It’s fair to say, that I had a fantastic start to my journey on African soil.
The flight over was uneventful, but SA Airlines staff are extremely friendly and welcoming.
A young Malagasy man by the name of James sat next to me on our first flight to Johannesburg.
Being his firs time outside Madagascar, in a plane, over to wassa land, he was understandably nervous. I offered my seat next to the window and said that everything is ok. The two of us went thru customs and re- checked in on to our flight to our next destination; him Cape Town, me Durban. Automatic doors, watertaps and hand blowers are just the beginning of his amazing journey for the next 4 weeks in Cape Town. Small things we take for granted.
South Africa, with a violent past, is still shadowed by a lot of fear. Even after the historic events when Nelson Mandela was freed and lead South Africa in to an all for one, prosperous country.
It seems, that this has been short lived. Current president …. Has absolutely no qualifications and no interest to improve his country. By talking to Afrikaners of all colours, no one knows, how or why he got in to power. Greed and corruption once again, this time a different colour. Yet, because of certain a skin colour, him or fellow leaders, will always be voted rather then a fair contestant, regardless of colour. And Caucasians are the obvious minority here. To me, it appears that apartheid is still around, just a different version.
My 25 year young taxi driver told me a few stories of his life. His parents died when he was 11 years old. The nature of death wasn’t said, by the sounds of it, not by natural cause. His closer family, uncles, aunties etc, didn’t want to know about him and his then 5 year old brother. They lived on the streets and he raised his brother as good as he could. Eventually finding a job to pay for school fees, to have some sort of education. Meanwhile, he is earning money for living in an apartment and putting his younger brother thru university. Quite frankly, this is an extraordinary achievement already. Good luck for the future.
Three dogs were barking as we pulled up at my destination in Kloof, about 20 km’s inland from Durban. Dogs are the natural alarm system here in South Africa, everyone has at least 3 dogs, plus barb wired fences, alarm and security installed.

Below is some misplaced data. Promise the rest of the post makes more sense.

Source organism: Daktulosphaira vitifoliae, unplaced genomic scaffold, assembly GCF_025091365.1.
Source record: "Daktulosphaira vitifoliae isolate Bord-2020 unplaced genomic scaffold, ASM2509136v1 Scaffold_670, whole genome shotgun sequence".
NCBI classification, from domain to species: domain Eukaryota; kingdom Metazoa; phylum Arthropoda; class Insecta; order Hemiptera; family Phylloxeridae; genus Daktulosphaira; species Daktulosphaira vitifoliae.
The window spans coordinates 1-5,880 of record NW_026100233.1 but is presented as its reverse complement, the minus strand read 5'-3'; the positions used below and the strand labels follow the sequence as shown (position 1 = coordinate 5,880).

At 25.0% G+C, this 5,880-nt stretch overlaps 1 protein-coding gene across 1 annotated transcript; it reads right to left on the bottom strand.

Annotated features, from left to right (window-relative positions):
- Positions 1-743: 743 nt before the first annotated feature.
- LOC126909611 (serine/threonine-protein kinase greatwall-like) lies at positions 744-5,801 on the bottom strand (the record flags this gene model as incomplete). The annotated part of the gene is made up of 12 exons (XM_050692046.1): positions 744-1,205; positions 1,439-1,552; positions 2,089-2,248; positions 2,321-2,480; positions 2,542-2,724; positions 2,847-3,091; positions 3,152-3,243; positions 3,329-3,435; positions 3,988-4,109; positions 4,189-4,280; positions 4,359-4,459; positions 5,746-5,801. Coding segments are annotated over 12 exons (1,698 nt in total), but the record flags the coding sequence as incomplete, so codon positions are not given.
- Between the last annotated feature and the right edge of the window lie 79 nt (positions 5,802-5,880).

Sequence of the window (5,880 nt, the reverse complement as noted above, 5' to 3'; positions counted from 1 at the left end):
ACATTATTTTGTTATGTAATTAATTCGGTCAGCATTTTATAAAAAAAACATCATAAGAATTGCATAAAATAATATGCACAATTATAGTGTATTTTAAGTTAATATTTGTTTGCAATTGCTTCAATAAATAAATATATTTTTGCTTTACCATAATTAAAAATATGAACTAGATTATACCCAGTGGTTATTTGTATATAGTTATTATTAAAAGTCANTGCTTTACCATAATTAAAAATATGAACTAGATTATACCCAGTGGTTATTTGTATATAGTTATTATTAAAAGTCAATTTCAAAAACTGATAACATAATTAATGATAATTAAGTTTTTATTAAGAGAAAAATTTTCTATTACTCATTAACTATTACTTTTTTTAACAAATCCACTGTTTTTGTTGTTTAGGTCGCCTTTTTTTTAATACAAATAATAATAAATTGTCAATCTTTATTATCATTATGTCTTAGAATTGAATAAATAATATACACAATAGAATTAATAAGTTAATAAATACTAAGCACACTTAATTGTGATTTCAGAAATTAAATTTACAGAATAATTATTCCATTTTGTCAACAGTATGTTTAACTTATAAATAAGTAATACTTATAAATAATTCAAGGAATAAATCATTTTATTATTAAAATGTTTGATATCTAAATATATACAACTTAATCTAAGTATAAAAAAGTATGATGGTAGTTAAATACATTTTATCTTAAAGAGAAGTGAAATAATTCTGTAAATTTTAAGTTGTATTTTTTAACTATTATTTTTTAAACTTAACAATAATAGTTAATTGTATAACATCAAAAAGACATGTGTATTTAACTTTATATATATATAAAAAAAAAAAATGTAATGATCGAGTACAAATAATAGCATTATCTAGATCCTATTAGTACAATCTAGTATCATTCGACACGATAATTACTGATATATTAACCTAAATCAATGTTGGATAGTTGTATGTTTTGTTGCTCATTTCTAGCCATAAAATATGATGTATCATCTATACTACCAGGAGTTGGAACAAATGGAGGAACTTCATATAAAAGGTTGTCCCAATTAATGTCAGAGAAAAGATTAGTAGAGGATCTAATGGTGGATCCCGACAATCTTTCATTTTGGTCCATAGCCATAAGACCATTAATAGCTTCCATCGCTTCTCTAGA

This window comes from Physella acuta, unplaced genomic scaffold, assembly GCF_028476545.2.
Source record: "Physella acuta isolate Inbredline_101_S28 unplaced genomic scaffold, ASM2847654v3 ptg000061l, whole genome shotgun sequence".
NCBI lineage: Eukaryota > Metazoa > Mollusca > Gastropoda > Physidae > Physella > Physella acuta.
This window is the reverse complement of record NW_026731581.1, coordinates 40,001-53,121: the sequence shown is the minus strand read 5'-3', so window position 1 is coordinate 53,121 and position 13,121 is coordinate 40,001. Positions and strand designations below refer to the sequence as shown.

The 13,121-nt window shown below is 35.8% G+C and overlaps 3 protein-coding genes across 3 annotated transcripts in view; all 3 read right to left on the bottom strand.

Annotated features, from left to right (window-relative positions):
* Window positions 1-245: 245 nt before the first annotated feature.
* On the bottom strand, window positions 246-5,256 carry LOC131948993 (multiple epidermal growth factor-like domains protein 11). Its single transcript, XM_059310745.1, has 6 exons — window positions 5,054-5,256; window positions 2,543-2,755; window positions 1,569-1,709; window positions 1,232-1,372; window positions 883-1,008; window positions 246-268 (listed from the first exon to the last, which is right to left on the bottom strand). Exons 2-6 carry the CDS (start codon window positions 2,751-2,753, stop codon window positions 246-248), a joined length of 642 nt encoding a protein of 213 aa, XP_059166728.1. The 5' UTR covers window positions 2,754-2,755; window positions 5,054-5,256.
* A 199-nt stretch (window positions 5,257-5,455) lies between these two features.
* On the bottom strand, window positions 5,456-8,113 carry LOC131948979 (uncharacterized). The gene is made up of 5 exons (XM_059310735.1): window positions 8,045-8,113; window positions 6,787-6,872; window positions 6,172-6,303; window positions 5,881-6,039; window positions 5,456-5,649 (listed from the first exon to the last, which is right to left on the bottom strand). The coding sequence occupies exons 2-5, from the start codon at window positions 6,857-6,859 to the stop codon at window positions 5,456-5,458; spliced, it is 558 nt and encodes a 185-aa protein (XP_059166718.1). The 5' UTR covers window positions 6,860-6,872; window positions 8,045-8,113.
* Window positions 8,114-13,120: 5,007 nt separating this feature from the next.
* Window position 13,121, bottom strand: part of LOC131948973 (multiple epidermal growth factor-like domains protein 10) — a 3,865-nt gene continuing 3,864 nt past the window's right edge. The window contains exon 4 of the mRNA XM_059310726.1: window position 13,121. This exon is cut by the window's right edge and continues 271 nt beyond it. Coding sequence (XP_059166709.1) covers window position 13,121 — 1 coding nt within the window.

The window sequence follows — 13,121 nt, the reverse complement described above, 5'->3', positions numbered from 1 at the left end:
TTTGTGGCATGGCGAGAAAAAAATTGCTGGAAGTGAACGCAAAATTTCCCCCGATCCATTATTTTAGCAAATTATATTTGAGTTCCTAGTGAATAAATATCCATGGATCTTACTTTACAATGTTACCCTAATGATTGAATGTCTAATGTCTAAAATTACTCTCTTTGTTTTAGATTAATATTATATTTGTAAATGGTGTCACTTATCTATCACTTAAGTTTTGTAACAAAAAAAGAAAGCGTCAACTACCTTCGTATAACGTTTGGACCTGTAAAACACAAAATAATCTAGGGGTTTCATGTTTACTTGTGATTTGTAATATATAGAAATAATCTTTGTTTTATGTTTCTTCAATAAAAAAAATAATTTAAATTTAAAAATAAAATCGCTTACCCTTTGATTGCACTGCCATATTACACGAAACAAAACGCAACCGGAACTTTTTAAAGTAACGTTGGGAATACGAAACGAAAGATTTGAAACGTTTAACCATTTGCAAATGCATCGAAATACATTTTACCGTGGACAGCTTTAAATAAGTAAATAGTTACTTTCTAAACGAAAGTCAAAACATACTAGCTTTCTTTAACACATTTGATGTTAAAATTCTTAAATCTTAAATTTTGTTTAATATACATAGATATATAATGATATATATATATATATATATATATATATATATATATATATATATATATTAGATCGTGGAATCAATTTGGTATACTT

Kirsten, heavily infected by influenza viruses, welcomed me friendly. A nice cuppa tea, a quick chat before it was bedtime. Kirsten and I met back in 2002 whilst staying at ‘City Backpackers’ in Brisbane. Meanwhile, happily married to husband Murray and with 6 year old daughter Kenzie, 4 year old son Brynn, dogs Rollo, Trixie and Casey, a puss-n-boots, which is one of the pack. A friendly,happy and welcoming family, thanks for letting me stay.
Murray gave me a lift in to Durban one day, on his way to work. It really isn’t the most exciting city for sight seeing, but it gave me some sort of a sense of South African mentality. What I mean, is paying attention to the people and the vibes around you. For example, I noticed that (my guess) 8 out of 10 black women, are extremely overweight. And I mean extremely. This means that it shows you have enough money to buy food, lots of food. ‘It’s always been like that, even before the big change’, Kirsten explained, when she fetched me in the afternoon. Also, I was approached and asked for money 3 times and all of them were Caucasian. I don’t know why exactly, but I didn’t expect that. I did see the ‘Top Five’ in Durban though, carefully handcrafted out of sand. Amazing!
On two different days, I walked to ‘Krantzkloof Reserve’. First day, I was simply surprised by size and depth of this canyon, filled with waterfalls and lush greens, in the middle of this suburban area.
Second time, I was better prepared. After an early morning stroll along a clear creek, with some lush greens and light sunshine,
I walked all around the rim, descending and ascending to numerous waterfalls, which were low on a water, yet still fascinating.
I noticed similar flora to Madagascar, the Wassa tree made it over to the mainland too. Covering a fair distance all day in hot and sunny conditions, yet again. I have not seen rain here in South Africa yet. But I saw my first wild African game! Not in the top 5, but surely in the top 10. A small heard of Zebras were grazing, how cool. Plenty more of wildlife to come, I hope.
Staying with the Stevenson’s family this week, gave me a perfect start to Africa. I had time to relax and play with the kids and dogs, and I met some really nice people. We went to a horse jumping tournament, where family friends were competing. It gave me some time to do my ‘homework’ about my upcoming travel ideas. Tomorrow, I will jump on the Baz Bus, a backpackers bus, and will be picked up by old family friends in ‘Harrismith’. I am somewhat excited.